Everything in scientific study suggests vastness, that there are worlds upon worlds. The entire universe moves towards expansion. There’s so much we don’t understand about dimension and time. When we’re aligned with this sense of openness, we cultivate possibility and curiosity. Evil best functions when it kills the desire to learn, to remain vulnerable. In place of potential, evil offers closed story, fatigue, monotony, suspicion, and dread. I don’t believe in oblivion. In our own way, each of us can cast out the dangerous suggestion that there is a bottom and someone has to dwell there, and then disassemble the political and social structures that support this thinking.

Hyde Park.
Hyde Park.
“Evil best functions when it kills the desire to learn, to remain vulnerable. In place of potential, evil offers closed story, fatigue, monotony, suspicion, and dread. I don’t believe in oblivion. In our own way, each of us can cast out the dangerous suggestion that there is a bottom and someone has to dwell there, and then disassemble the political and social structures that support this thinking.”

Universe(s) The Now Universe, The Real Universe

Real Name Ladam Osman

Aliases Charm Charge, Afro-Blue, Nabadda, Caddaalad, Blue Star

Identity No dual identity; identity is public

Citizenship U.S.A.

Place of Birth Somalia

First Appearance Huffington Post (Black History Month, February, 2017)

Abilities Poetry, Prose; She paints with alliteration, phrasing and tonalities sonic masterpieces; has mastered the metaphor, lives in allegories and is nice with the verbs and adverbs

Powers can affect electricity and magnetic fields, using them to positively alter resonance

There it is: an interview with the world’s most powerful mutant poet and there will be more. "Charm Charge" she calls herself. But, she might be known as “Nabadda” in her native Somalia. Translated, that would be “Peace”. But more than likely, ”Caddaalad” might be more accurate; the quality of Justice.

She is a conjurer of imagination, a shifter of perceptions. She can make the world exponentially brighter with her thoughts. She can make it darker with her words. She can make it magical with her very being. Sprinkle seasoning on your moods. Her powers have only begun to manifest. She is a power super. She does not know this as I do but she is the most powerful mutant poet on the planet. What do you get if you were cross pollinate Maya Angelou with Iman? She is that hybrid. She is a symbol who has yet to reveal herself. I would say she is the blue star. She is the world’s most powerful mutant. ‘Afro blue’ is the most powerful mutant poet in the galaxy.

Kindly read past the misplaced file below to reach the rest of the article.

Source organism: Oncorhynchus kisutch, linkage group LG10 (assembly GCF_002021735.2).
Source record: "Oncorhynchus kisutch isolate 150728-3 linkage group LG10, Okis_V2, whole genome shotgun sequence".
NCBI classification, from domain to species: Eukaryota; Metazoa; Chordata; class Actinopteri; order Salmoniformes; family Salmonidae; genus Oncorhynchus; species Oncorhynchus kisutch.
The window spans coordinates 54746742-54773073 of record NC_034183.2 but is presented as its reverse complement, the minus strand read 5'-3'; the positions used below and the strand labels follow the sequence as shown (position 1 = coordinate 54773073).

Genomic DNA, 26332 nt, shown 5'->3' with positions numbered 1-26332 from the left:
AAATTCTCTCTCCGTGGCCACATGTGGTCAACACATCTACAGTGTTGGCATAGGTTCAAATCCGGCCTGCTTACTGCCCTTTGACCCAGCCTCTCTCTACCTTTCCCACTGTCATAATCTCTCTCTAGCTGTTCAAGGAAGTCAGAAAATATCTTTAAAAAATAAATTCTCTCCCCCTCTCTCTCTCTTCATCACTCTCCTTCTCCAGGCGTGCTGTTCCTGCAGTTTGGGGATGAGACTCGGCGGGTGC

As the times increasingly shift away from political power structures that we are comfortable with to those that cause acute discomfort, we would be wise to discover and invest in developing our own super natural abilities. We would be wise to come together and form super teams of individuals who are able to mastermind harmonies of positive faith and profound belief. We would be wise to believe in ourselves; have faith in our brothers and sisters. We would be wise to ‘go high when “they” go low’. And ask yourself these questions in these challenging times:

Can challenge and tribulation be the mechanism by which personal evolution is triggered?

Are political powers that separate really powers? Are we more powerful than those little powers? Are there greater beings in our midst? Don’t heroes always come from the people to meet the challenges of the times?

Didn’t our ancestors come through much worse? 1960’s Civil Rights? 1600’s Transatlantic Slave Trade? Aren’t we the dreams of those ancestors manifested? What are our new dreams for the new power future?

Are there new ways of being? A new epoch in our history that was already begun?

Remember, as Charm Charge noted: “Evil best functions when it kills the desire to learn, to remain vulnerable.

In the history of mankind, what is the sound that has held you still in the middle of the night, filled your heart with flow, literally connected your soul to hope. Yes. Yes, yes, yes. You can call it “Resistance” or even a campaign for Hope and Change but this is the New Age and it has already begun. And there will be many, many more of us coming forth in this age with simple abilities and special powers. It’s evolution.